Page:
Society today faces unprecedented social and environmental challenges that are both complex in nature and require immediate and severe action. The financial system is a complex system that has an important impact on the sustainable development of society. Currently, however, the role of the finance system in sustainability is ambivalent, as it invests both in the causes of the sustainability challenge as well as its potential solutions. As the finance system is a complex system collaboration is needed to make change possible. Relationships are a key component of collaboration, and this research looks closer at how relationship building can enable effective collaboration aimed at finance systems change. Research draws on Literature, and a case study of the Finance Innovation Lab including 19 qualitative interviews. In order to build collaborative relationships for a sustainable finance system the results point to: 1) the importance of the individual being present in the initiative rather than the organization they represent, and the importance of connecting on personal level; 2) the complexity of relationship building, with different processes and key elements interrelating; and 3) collaborative relationships being only one part of systemic transformation, requiring also a diversity of people and a clear structure and common strategy to be effective in achieving their goals.

  • 17.
    Bertoni, Alessandro
    et al.
    Blekinge Institute of Technology, Faculty of Engineering, Department of Mechanical Engineering.
    Dasari, Siva Krishna
    Blekinge Institute of Technology, Faculty of Computing, Department of Computer Science and Engineering.
    Hallstedt, Sophie
    Blekinge Institute of Technology, Faculty of Engineering, Department of Strategic Sustainable Development.
    Petter, Andersson
    GKN Aerospace Systems , SWE.
    Model-based decision support for value and sustainability assessment: Applying machine learning in aerospace product development2018In: DS92: Proceedings of the DESIGN 2018 15th International Design Conference / [ed] Marjanović D., Štorga M., Škec S., Bojčetić N., Pavković N, The Design Society, 2018, Vol. 6, p. 2585-2596Conference paper (Refereed)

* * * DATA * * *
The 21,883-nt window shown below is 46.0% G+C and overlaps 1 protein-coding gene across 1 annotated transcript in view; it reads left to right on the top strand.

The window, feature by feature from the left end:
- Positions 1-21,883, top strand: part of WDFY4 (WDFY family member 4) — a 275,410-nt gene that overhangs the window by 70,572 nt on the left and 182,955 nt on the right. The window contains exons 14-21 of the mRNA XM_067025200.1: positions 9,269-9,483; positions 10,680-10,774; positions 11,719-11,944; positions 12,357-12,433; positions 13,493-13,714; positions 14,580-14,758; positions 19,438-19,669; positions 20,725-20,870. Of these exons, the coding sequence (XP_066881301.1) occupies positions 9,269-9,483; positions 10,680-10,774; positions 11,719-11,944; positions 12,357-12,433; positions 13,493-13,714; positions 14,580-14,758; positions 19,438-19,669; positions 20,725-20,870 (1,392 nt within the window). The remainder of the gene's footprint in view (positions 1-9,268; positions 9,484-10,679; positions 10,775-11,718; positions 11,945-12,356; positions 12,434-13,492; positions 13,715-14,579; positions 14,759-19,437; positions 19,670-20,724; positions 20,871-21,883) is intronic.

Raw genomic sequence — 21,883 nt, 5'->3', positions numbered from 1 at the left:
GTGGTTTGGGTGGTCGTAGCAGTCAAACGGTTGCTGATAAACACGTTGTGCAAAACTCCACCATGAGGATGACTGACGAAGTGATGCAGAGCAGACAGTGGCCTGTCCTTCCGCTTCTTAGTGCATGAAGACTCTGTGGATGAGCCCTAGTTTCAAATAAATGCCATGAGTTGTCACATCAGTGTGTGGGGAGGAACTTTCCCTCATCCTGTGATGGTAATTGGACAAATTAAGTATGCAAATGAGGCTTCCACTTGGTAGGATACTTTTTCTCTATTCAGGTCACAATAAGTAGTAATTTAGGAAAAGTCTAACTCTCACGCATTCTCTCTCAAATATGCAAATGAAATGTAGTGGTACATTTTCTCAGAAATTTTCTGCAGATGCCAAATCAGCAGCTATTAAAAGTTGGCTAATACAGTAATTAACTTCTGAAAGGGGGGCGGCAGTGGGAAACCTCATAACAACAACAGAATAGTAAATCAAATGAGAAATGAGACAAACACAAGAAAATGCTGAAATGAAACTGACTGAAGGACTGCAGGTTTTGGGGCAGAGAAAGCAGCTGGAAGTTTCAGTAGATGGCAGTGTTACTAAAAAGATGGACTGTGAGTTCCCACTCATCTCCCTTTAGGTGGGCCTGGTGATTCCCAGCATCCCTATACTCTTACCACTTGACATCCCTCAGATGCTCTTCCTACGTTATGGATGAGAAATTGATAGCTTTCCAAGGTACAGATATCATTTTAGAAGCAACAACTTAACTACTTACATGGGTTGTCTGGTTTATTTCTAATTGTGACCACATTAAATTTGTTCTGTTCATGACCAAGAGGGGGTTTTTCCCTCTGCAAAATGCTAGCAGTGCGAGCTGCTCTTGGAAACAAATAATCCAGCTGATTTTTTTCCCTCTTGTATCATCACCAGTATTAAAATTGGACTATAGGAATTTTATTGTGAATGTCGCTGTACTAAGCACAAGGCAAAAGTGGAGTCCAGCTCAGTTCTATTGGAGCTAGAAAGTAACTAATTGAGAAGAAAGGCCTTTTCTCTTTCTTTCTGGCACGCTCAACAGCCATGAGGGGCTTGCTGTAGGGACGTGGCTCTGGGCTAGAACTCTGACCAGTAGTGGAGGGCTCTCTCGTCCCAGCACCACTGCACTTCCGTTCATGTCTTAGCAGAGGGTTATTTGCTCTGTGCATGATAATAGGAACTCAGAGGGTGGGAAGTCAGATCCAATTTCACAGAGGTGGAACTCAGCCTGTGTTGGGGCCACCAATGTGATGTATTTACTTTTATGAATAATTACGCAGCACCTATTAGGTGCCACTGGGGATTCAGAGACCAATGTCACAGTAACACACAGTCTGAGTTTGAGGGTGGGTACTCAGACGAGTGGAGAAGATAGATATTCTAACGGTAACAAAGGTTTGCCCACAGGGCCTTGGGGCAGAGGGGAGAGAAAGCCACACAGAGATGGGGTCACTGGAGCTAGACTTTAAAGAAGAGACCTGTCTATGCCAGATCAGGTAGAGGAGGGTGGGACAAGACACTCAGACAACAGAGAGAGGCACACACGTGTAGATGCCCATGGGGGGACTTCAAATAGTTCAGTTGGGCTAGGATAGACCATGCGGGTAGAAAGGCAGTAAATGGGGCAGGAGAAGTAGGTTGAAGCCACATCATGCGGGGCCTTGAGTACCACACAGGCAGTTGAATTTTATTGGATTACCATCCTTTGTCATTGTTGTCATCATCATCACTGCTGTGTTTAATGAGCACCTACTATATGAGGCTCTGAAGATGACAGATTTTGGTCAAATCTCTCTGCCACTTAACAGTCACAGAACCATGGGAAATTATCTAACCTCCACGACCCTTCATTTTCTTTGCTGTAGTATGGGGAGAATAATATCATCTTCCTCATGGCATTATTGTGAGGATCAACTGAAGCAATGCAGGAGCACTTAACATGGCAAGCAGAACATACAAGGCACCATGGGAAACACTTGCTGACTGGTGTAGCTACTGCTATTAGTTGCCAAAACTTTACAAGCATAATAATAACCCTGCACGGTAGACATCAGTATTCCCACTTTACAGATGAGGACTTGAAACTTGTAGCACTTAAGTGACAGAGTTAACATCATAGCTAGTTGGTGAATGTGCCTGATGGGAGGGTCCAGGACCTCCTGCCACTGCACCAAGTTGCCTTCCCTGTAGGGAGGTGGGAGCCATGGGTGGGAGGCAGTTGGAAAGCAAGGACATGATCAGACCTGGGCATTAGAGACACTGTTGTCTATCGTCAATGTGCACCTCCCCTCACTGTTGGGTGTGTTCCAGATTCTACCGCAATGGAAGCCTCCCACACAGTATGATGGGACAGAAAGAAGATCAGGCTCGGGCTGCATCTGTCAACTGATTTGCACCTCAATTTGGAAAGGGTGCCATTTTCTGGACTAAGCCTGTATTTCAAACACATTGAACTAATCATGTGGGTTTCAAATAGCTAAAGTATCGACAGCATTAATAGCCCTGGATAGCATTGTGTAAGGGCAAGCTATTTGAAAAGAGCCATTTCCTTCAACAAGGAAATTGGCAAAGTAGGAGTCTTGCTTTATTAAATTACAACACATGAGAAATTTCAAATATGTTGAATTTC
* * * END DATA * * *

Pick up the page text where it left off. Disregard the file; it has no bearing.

Abstract [en]

    This paper presents a prescriptive approach toward the integration of value and sustainability models in an automated decision support environment enabled by machine learning (ML). The approach allows the concurrent multidimensional analysis of design cases complementing mechanical simulation results with value and sustainability assessment. ML allows to deal with both qualitative and quantitative data and to create surrogate models for quicker design space exploration. The approach has been developed and preliminary implemented in collaboration with a major aerospace sub-system manufacturer.

  • 18.
    Bertoni, Alessandro
    et al.
    Blekinge Institute of Technology, Faculty of Engineering, Department of Mechanical Engineering. Blekinge Institute of Technology.
    Hallstedt, Sophie
    Blekinge Institute of Technology, Faculty of Engineering, Department of Strategic Sustainable Development. Blekinge Institute of Technology.
    Dasari, Siva Krishna
    Blekinge Institute of Technology, Faculty of Computing, Department of Computer Science. Blekinge Institute of Technology.
    Andersson, Petter
    GKN Aerospace Engine Systems, SWE.
    Integration of Value and Sustainability Assessment in Design Space Exploration by Machine Learning: An Aerospace Application2019In: Design ScienceArticle in journal (Refereed)
  • 19.
    Bertoni, Marco
    et al.
    Blekinge Institute of Technology, Faculty of Engineering, Department of Mechanical Engineering.
    Hallstedt, Sophie
    Blekinge Institute of Technology, Faculty of Engineering, Department of Strategic Sustainable Development.
    Isaksson, Ola
    GKN Aerospace Sweden.
    A model-based approach for sustainability and value assessment in the aerospace value chain2015In: Advances in Mechanical Engineering, ISSN 1687-8132, E-ISSN 1687-8140, Vol. 7, no 6, p. 1-19Article in journal (Refereed)
    Abstract [en]